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Wednesday, August 26, 2020

I am a part-time projectionist at the Pickford Film Center—it’s likely you know that already. I mention it often enough. I’ve been at it a long time—in fact, as I type this, it is my 19th anniversary, not of my first day there, but of my second, which also happens to be the most infamous day of my Pickford tenure.

The movie was Sexy Beast, a gangster flick staring Ben Kingsley at his finest. Or so I’m told. I can’t bring myself to watch it after what happened.

I was manning the Pickford’s ticket booth when I heard a litany of swearing from my manager in the tiny projection booth behind me. This was before the days of digital when we still ran 35mm on a Century projector that was, in fact, nearly 100 years old (as its name suggests). The projector was not the problem—despite its advanced age, that thing was a workhorse. Instead something had gone wrong, terribly wrong, with the motor of the platter system we used to feed the film through the projector and when I entered the booth to see what had prompted the profanity, I was greeted with a most unusual sight: The entire film, all 88 minutes of it (plus trailers), was on the floor in a tangled mess of celluloid.

Needless to say, that’s not supposed to happen.

What comes next is fairly boring. For the next six hours, that manager and I, along with another projectionist that was called in, sat in the cramped, booth as the temperature soared to 80-plus degrees, and carefully hand-wound literal miles of film as quickly as we could manage without doing damage to the delicate celluloid. Because we could not reach the CD player to change the music without stepping on a length of film, the same Beatles album played over and over, forever tarnishing my feelings about the Fab Four.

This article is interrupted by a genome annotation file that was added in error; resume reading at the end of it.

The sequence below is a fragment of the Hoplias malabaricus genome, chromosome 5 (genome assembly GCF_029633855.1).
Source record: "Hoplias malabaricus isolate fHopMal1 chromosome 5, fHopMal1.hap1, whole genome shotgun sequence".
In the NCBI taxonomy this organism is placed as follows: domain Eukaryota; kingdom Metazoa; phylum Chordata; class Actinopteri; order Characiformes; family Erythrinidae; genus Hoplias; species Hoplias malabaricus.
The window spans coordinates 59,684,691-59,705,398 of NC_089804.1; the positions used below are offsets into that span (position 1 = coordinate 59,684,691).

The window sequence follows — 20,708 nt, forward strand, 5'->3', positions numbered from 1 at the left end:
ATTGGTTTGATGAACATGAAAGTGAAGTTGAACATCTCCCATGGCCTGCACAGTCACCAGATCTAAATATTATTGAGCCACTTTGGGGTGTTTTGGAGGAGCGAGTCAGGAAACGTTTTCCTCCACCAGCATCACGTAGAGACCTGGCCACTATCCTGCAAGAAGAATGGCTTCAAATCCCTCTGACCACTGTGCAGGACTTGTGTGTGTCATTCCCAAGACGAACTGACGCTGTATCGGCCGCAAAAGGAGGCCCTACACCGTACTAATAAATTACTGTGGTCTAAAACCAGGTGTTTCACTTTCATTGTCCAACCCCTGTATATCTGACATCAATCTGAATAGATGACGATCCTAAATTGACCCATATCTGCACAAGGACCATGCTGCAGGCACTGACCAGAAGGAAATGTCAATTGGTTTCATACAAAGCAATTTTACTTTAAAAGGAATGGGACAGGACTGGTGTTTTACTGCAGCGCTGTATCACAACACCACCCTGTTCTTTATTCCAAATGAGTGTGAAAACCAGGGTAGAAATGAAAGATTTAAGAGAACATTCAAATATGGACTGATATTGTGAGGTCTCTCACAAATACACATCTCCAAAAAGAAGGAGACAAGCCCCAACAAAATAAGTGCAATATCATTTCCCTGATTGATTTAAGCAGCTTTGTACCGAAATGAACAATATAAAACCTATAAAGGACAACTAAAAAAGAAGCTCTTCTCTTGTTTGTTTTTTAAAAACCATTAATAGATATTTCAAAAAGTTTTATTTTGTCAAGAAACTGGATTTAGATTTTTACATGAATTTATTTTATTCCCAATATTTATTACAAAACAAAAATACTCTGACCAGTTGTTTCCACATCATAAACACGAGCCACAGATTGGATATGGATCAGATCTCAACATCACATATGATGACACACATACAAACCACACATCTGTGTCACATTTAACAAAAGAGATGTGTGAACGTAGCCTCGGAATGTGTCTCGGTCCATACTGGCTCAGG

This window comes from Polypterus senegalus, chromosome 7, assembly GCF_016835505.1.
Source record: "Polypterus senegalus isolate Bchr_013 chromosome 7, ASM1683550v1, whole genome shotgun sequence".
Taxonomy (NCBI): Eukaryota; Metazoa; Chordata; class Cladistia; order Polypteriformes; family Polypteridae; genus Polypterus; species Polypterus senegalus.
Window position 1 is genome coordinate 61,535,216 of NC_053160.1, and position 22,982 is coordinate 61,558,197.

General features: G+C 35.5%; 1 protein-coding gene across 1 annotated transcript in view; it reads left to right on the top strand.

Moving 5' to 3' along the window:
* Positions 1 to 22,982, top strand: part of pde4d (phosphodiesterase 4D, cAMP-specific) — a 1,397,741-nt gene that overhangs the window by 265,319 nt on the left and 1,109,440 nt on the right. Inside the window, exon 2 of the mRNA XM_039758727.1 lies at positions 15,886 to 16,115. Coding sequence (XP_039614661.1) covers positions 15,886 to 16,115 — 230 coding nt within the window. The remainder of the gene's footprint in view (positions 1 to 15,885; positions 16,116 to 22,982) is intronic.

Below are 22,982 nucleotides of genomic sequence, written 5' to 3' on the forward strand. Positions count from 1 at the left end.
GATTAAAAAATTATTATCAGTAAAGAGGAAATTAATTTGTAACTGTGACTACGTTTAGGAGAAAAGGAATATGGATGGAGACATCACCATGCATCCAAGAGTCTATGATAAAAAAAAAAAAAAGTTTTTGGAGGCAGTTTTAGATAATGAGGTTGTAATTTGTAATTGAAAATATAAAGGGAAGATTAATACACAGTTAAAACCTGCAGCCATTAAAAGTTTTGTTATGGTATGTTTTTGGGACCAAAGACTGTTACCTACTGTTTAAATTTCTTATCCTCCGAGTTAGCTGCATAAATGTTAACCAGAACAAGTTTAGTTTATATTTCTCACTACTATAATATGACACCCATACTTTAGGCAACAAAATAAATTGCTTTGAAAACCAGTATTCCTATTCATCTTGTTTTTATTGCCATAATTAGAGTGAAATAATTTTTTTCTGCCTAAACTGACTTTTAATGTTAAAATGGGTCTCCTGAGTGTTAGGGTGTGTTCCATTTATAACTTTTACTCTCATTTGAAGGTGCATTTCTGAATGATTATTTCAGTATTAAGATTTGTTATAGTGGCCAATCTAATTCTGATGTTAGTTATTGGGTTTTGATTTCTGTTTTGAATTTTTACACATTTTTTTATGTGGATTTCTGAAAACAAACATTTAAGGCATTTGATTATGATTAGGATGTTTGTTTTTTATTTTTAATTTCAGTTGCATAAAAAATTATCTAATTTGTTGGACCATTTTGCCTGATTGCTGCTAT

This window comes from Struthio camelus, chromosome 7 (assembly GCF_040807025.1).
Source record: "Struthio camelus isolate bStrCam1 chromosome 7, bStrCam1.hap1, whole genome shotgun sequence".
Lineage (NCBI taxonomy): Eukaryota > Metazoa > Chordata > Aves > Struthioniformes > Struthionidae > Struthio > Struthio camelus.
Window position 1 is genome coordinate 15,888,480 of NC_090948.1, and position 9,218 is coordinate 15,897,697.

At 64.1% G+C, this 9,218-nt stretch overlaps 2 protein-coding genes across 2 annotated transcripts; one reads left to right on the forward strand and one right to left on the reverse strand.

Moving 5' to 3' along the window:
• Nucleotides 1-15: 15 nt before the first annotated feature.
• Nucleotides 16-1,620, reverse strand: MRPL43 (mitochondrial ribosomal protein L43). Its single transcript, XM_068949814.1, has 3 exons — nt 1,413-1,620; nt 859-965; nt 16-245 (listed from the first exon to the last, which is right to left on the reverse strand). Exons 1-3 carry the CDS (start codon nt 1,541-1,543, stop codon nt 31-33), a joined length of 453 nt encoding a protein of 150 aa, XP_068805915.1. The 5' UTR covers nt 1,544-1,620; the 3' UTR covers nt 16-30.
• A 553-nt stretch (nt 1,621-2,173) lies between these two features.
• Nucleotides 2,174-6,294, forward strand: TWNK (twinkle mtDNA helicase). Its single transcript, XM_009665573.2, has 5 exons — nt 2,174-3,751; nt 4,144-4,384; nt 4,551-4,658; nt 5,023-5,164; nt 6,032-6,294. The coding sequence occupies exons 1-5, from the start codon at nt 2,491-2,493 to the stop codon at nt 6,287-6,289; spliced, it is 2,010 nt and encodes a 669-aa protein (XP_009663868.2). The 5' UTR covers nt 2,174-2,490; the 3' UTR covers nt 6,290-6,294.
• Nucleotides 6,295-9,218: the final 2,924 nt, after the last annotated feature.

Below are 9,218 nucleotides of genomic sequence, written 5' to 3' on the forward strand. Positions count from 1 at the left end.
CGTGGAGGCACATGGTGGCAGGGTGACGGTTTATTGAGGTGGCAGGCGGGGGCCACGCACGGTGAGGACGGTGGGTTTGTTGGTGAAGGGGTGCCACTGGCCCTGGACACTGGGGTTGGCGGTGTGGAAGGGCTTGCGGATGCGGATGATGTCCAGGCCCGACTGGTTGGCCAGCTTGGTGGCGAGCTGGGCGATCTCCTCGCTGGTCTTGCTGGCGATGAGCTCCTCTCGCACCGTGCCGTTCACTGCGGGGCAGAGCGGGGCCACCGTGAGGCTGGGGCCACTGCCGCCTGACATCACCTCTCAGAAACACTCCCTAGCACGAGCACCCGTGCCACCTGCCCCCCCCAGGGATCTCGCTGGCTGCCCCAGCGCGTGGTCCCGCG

It was a mishap so strange and dramatic it has become the benchmark against which all other mishaps have been measured for nearly 20 years.

Until now, that is. It’s safe to say the Great Sexy Beast Calamity of 2001 has been surpassed by the Great COVID-19 Calamity of 2020. It has been five months since I’ve been inside the Pickford, much less fired up projectors, popped popcorn, chatted with patrons or joked with volunteers. For a theater that’s been open more than two decades and a staff conditioned to work 365 days a year, five months of inaction is a very long haul.

But we’re committed to seeing it through and coming out the other side changed, but intact.

More importantly, we’re still showing movies, albeit virtually.

I’ve written about the Pickford’s virtual cinema before, and for those of you who are 1. bored and spending a lot of time at home and 2. looking for a means by which to continue your support of independent cinema and the theaters that give it a home, it may interest you to know that half of the proceeds from virtual cinema rentals go toward keeping us alive until our triumphant Phase 3 return.

Of course, the Pickford isn’t the only excellent nonprofit indie theater around. Mount Vernon’s Lincoln Theatre is also in an identical situation, so the following movie selections are for films that can be found in both virtual screening rooms. Support the Pickford tonight, support the Lincoln tomorrow—feel free to spread your love around.

Take a break from the 20-ring circus that is national politics in a presidential election year to focus on contests on a more grassroots local level with Represent, a documentary that follows three races on both sides of the aisle in three different areas of the Midwest. The one thing all the races have in common: the first-time candidates are all women in a political system in which gender parity is a pipe dream at every level. Watch as they engage with their communities, navigate the entrenched political machines in their regions, and encounter obstacles unique to women in politics.